Short Take

Does Big News Drown Out
Corporate Earnings Disclosures?

Henry Friedman’s research finds, surprisingly, that major economic news actually heightens attention paid to company announcements

For an attention seeker, walking into a crowded room already abuzz with conversation would seem less ideal than making an entrance into a quieter setting where his intended audience is less distracted.

Applied to the corporate world, the conventional wisdom suggests that an earnings announcement made on a slow (uncrowded) news day will get more attention, as investors would ostensibly have more bandwidth to absorb the news.

UCLA Anderson's Henry Friedman and Daniel Andrei, and N. Bugra Ozel at the University of Texas, Dallas, find a more nuanced dynamic is at play that upends the conventional wisdom for C-suites.

The researchers report in a working paper that the distracted-investor principle is dependent on the type of news. If the big news of the day is in the realm of business/economics, an earnings report released into that news cycle will get more, not less, attention from investors.

Mining data from the News Coverage Index maintained by the Pew Research Center's Project for Excellence in Journalism, they sorted five years' worth of news through 2011 into three categories: business and economics, government and politics, and the catchall of "other." They devised indices to sort days for their level of "big news" that factored in the pickup across news outlets in all types of media, and the amount of space or time devoted to a given news item. They then analyzed investor reaction to earnings announcements across big days in their three broad news categories.

"The nature of the events of the media have a significant effect on whether the news distracts or attracts attention to earning announcements," they report.

Supporting prior research, Friedman, Andrei and Ozel find that the art of distraction works when the big news of the day is focused on non-financial matters. But an abundance of economic or business news has the opposite effect, attracting investor attention that increases the reaction to earnings news.

"Days with big news/economic events tend to have larger absolute factor returns, greater price protection, and more trading despite lower liquidity. Big news events related to government or falling into the 'other' category, in contrast, seem to be ignored by the market in aggregate."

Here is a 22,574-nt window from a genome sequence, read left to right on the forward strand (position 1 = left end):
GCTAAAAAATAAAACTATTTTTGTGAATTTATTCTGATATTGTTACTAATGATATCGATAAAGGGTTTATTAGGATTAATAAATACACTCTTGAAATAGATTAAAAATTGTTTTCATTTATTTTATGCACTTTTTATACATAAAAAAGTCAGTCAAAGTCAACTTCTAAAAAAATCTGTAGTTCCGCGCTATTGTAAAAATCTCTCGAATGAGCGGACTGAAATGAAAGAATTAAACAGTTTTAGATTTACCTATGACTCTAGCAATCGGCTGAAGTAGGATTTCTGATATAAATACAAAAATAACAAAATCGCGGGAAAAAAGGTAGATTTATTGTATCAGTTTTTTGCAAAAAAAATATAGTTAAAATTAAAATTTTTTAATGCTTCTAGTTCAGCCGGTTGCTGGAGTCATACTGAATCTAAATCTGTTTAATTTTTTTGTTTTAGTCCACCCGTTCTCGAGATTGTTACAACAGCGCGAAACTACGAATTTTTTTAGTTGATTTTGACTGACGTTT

The same holds true for company-level stock performance on a day full of economic headlines and chatter. And it's magnified if an earnings surprise is released on a big news days in the financial world.

Market sentiment seems to be galvanized when earnings are released into a day full of contextual news. The research found that after the initial reaction to the news, there is significantly less "price drift" over the next seven days.

Friedman, H., Ozel, N.B., & Andrei, D. (2017). Big news, market reactions, and attention around earnings announcements.

Henry L. Friedman

Assistant Professor of Accounting

Henry Friedman's research interests relate broadly to how information is produced and used in firms and capital markets involving issues related to incentive provision, price formation, managerial expropriation and investor beliefs. He has investigated interactions between incentive compensation, reporting quality and the role and responsibilities of the CFO, with an emphasis on the effects of CEO power over the CFO in the reporting process.

Daniel Andrei

Assistant Professor of Finance

Daniel Andrei conducts research in the area of theoretical asset pricing, with a special focus on the role of information in financial markets. His most recent research explores the impact of the transmission of information through word-of-mouth communication on stock returns and on their volatility. He is studying the implications of creative destruction on financial markets, focusing on the uncertainty that arises when economic agents experiment with a new technology.

 

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